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Posted by Susan Svencer, MPH

Susan is a Sodium Reduction Specialist at the Massachusetts Department of Public Health

  
“Is sea salt really healthier for you than other types of salt?” 

I can’t tell you how often I am asked that question when people find out I’m a Sodium Reduction Specialist.  Truth is, table, sea, and kosher salt are more or less the same thing. One is not healthier for you than the others, since they all contain sodium. Here are the few differences between them:

Table saltSalt3KindsOn3Spoons
Table salt is generally sold in very small grains, and is mined from underground salt deposits.  Iodine (a nutrient our body needs) and calcium silicate (to stop the grains from sticking together) are usually added to table salt in processing, which is when all other minerals are removed.  It is commonly used in salt shakers and during cooking and baking. 

Sea salt
Sea salt is sold in both small and large grain sizes.  It comes directly from evaporated sea water, which is why it is often advertised as a healthier, more natural type of salt. However, it contains the same amount of sodium as other salts.  Because sea salt does not undergo as much processing as table salt, extra minerals from sea water are left behind and give sea salt a stronger flavor and off-white color.  Some chefs prefer sea salt because of its intense flavor, and as a result, it is most often used for seasoning food after cooking.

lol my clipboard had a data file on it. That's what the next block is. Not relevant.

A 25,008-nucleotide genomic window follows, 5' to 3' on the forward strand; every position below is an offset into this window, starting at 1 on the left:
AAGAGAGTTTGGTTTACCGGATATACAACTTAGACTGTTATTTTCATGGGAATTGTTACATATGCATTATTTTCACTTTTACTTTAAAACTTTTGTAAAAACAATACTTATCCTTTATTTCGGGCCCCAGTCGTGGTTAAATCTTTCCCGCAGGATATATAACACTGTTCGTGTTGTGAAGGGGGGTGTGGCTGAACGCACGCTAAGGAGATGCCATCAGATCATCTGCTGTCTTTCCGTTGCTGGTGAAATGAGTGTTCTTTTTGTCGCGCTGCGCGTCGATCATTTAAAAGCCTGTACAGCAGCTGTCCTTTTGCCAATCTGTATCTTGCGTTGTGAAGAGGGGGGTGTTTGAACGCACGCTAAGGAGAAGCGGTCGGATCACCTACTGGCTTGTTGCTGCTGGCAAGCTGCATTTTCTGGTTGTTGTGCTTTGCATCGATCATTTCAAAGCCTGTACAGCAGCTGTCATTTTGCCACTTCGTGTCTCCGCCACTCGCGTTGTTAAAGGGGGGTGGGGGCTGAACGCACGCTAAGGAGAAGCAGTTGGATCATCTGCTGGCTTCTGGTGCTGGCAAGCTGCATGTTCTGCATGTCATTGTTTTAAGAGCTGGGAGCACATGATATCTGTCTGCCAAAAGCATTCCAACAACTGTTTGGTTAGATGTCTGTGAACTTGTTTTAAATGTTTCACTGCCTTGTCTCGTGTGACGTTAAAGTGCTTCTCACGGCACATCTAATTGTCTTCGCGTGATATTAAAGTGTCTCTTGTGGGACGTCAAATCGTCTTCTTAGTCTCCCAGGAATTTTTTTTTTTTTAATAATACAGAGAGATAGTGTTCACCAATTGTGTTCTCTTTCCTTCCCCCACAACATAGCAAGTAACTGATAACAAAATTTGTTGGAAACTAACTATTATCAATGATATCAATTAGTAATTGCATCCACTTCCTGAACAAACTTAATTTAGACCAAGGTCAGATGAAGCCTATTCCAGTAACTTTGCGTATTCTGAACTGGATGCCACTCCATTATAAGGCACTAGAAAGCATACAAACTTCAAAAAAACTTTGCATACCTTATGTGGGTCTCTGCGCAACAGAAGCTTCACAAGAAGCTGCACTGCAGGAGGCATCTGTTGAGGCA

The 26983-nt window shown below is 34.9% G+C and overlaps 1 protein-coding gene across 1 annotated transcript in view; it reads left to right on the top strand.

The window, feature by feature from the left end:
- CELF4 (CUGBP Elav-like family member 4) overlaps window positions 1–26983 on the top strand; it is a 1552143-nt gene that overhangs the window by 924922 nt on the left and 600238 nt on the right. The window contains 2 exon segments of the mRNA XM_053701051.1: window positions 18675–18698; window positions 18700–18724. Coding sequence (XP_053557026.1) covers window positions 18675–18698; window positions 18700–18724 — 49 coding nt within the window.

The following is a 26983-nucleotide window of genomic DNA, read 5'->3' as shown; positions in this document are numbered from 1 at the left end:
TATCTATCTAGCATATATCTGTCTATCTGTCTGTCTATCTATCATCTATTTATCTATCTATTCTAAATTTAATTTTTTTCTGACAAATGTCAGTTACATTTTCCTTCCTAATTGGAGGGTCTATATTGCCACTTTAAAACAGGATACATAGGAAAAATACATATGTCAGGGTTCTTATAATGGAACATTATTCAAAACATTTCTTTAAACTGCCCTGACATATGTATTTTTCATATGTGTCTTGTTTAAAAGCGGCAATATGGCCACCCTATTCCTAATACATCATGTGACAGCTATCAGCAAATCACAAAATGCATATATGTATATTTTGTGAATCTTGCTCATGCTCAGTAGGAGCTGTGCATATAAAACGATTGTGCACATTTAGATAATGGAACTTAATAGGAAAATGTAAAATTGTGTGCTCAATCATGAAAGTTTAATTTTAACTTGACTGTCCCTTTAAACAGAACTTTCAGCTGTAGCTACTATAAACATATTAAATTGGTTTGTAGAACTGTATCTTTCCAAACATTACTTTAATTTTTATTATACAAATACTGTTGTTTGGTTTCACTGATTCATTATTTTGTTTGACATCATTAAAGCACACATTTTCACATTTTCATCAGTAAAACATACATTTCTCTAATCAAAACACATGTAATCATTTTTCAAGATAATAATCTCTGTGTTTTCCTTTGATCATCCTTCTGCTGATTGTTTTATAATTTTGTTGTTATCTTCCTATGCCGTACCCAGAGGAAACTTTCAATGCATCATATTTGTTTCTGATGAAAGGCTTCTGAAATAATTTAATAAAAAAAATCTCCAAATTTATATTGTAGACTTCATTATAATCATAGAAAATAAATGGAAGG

Kosher salt
Kosher salt is large-grained and usually comes from salt mines, just like table salt.  Unlike table salt, nothing is added to kosher salt in processing.  The salt itself is not kosher, meaning it doesn’t conform to Jewish food laws.  However, this salt is used to cure meat to make it kosher, which is how it got its name. Kosher salt is also used for seasoning and cooking because its grains are large, which makes them easy for chefs to pick up and toss into food with their fingers.

There are a lot of misperceptions about salt, which we’re happy to clear up any time!  Let us know if you have any specific salt-related questions, and visit www.mass.gov/dph/salt for more tips on reducing sodium!

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